Many Americans have a built-in support system they rely on when they give birth: grandparents who can help with the newborn and other grandkids, friends who can bring over meals and hold the baby. But what happens during a global pandemic when those supports might be unsafe? Rachel Blankstein Breman, PhD ’18, MPH, RN, assistant professor, University of Maryland School of Nursing, set out to find out what women have been experiencing during pregnancy and after childbirth, both in the hospital and at home.
Breman has found that our health care systems need to identify better ways to support the birthing and postpartum population. In a survey of women who gave birth between March 1 and June 11, 2020, women reported getting discharged as early as 24 hours after vaginal birth or 48 hours after a cesarean delivery because of COVID-19. Many of these women then found themselves at home with a new baby, often with other children to care for and without assistance from partners who had to return to work. Many survey respondents indicated that grandparents couldn’t offer support due to pandemic-related health risks.
“These women are isolated,” Breman says. “Many reported feeling anxiety, stress, loneliness, lack of support, and they talked about how they were unable to have help.”
Breman and colleagues also used other surveys conducted March 1 to May 27, 2020, of women who were pregnant during the pandemic to publish “Pregnant Women’s Reports of the Impact of COVID-19 on Pregnancy, Prenatal Care, and Infant Feeding Plans” in The American Journal of Maternal/Child Nursing.
In the surveys, women reported being worried about testing positive for COVID-19, having COVID-19 and passing it to their baby, and being separated from each other after birth (which the World Health Organization does not recommend). One mother in Georgia reported being separated from her twins after birth and being forbidden from seeing them in the neonatal intensive care unit (NICU) for two weeks, missing important opportunities for bonding and breastfeeding.
Addressing Patient Needs
Although patients say they understand that the pandemic necessitates different approaches, health care providers still need to ensure that each patient’s needs are being addressed, Breman explains.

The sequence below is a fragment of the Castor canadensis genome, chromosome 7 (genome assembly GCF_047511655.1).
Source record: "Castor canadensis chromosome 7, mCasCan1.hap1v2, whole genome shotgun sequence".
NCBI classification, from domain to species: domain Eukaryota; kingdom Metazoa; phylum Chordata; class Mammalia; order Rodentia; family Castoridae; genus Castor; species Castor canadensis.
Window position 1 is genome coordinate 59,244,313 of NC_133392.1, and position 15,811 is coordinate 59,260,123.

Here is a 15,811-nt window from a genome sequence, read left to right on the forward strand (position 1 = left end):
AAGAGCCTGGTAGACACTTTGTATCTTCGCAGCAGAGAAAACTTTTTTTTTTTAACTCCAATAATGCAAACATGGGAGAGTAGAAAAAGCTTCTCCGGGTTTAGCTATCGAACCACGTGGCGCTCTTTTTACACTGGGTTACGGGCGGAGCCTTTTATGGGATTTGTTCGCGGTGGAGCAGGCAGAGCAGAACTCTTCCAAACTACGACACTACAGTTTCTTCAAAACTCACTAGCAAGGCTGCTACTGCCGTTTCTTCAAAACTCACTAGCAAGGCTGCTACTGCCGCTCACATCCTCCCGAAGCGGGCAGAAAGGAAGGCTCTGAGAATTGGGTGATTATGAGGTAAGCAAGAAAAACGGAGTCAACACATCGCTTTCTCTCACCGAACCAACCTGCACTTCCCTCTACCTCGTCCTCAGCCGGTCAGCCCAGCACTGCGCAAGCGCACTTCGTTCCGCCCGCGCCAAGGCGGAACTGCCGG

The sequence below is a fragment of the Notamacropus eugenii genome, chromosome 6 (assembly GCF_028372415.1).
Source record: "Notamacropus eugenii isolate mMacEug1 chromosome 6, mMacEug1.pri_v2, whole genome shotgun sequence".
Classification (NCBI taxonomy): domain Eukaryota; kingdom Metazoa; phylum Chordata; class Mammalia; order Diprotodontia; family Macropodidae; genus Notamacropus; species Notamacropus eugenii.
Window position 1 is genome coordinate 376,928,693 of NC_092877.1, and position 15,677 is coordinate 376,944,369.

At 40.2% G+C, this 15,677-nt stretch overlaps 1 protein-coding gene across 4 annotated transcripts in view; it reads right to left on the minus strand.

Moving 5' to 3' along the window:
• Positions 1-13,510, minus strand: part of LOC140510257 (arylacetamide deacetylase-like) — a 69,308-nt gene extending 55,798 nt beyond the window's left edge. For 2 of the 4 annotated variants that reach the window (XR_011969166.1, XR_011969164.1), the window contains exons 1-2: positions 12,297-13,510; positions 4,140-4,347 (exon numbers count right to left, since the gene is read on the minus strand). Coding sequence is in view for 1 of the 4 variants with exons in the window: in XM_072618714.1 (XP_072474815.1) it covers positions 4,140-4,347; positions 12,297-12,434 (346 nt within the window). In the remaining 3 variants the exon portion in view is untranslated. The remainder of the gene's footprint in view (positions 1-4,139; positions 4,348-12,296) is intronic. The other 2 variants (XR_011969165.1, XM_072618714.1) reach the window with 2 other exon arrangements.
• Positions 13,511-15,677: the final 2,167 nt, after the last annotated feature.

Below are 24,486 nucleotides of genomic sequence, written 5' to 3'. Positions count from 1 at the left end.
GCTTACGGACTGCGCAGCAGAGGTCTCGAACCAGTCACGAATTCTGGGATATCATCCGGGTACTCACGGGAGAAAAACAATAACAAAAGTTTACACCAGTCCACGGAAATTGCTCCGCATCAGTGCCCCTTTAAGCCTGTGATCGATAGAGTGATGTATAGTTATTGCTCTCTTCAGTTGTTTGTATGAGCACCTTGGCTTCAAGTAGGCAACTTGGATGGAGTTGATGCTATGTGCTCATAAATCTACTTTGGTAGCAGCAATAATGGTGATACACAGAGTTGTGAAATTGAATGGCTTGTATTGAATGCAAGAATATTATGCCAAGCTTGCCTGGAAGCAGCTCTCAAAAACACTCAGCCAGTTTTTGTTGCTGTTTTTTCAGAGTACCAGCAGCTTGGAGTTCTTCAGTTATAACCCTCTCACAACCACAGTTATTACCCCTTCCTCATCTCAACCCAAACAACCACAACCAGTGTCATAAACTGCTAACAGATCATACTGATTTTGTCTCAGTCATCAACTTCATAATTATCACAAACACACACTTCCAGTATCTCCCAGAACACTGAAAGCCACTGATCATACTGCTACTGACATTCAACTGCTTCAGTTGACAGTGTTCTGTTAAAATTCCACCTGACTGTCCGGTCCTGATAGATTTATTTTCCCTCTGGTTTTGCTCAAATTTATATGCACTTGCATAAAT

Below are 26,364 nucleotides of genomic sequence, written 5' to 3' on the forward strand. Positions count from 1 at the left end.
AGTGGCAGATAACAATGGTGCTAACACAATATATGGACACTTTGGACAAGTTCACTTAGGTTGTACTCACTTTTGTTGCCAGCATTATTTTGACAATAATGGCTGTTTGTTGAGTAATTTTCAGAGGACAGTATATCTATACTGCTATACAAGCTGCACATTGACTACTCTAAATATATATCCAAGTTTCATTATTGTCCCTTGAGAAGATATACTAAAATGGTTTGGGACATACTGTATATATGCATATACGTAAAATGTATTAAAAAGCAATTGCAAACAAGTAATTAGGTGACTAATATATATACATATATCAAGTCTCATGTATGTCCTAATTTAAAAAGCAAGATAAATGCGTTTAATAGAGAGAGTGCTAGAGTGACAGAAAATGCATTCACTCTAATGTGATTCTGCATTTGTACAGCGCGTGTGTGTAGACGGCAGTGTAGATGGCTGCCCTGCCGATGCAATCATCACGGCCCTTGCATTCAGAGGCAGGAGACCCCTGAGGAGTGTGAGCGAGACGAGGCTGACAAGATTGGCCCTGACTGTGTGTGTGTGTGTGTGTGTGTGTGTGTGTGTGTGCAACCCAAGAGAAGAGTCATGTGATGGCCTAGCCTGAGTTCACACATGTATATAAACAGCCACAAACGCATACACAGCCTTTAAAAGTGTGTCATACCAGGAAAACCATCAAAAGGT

“A lot of it is about communication — making people aware of what the hospital policies are, finding out what these families need, and figuring out how can we be creative in achieving that during the COVID-19 pandemic,” she says.
Breman says providers also need to offer clear guidelines to new mothers. “Who is safe to come over and provide support to these new parents? They need it. They are already at risk for postpartum depression,” Breman explains.
This support could include a postpartum doula, a family member, or both if everyone follows COVID-19 prevention guidelines. New parent groups also have moved to online formats and could provide additional support as well.
Breman’s work also considers how virtual visits can be improved. “Can we intervene earlier for postpartum support? If a new mother gets discharged early, can providers do a Zoom call on Day 3 instead of waiting two to six weeks?” she asks.
She recognizes the need for balance between keeping everyone safe during the pandemic and also providing patient-centered care that is really family-centered care. She indicates that family-centered care should involve both parents, such as including partners during prenatal care, during birth, in the NICU, and even at pediatric appointments for the newborns.
The next step for Breman’s research is exploring birth preferences, communication, and shared decision-making through the perinatal continuum. This work deepens the focus on supporting and advocating for pregnant women’s voices in their care during birth.
As Breman puts it, none of us would be here without safe motherhood.
“We should all care deeply about maternal health and reproductive justice at all levels,” she says.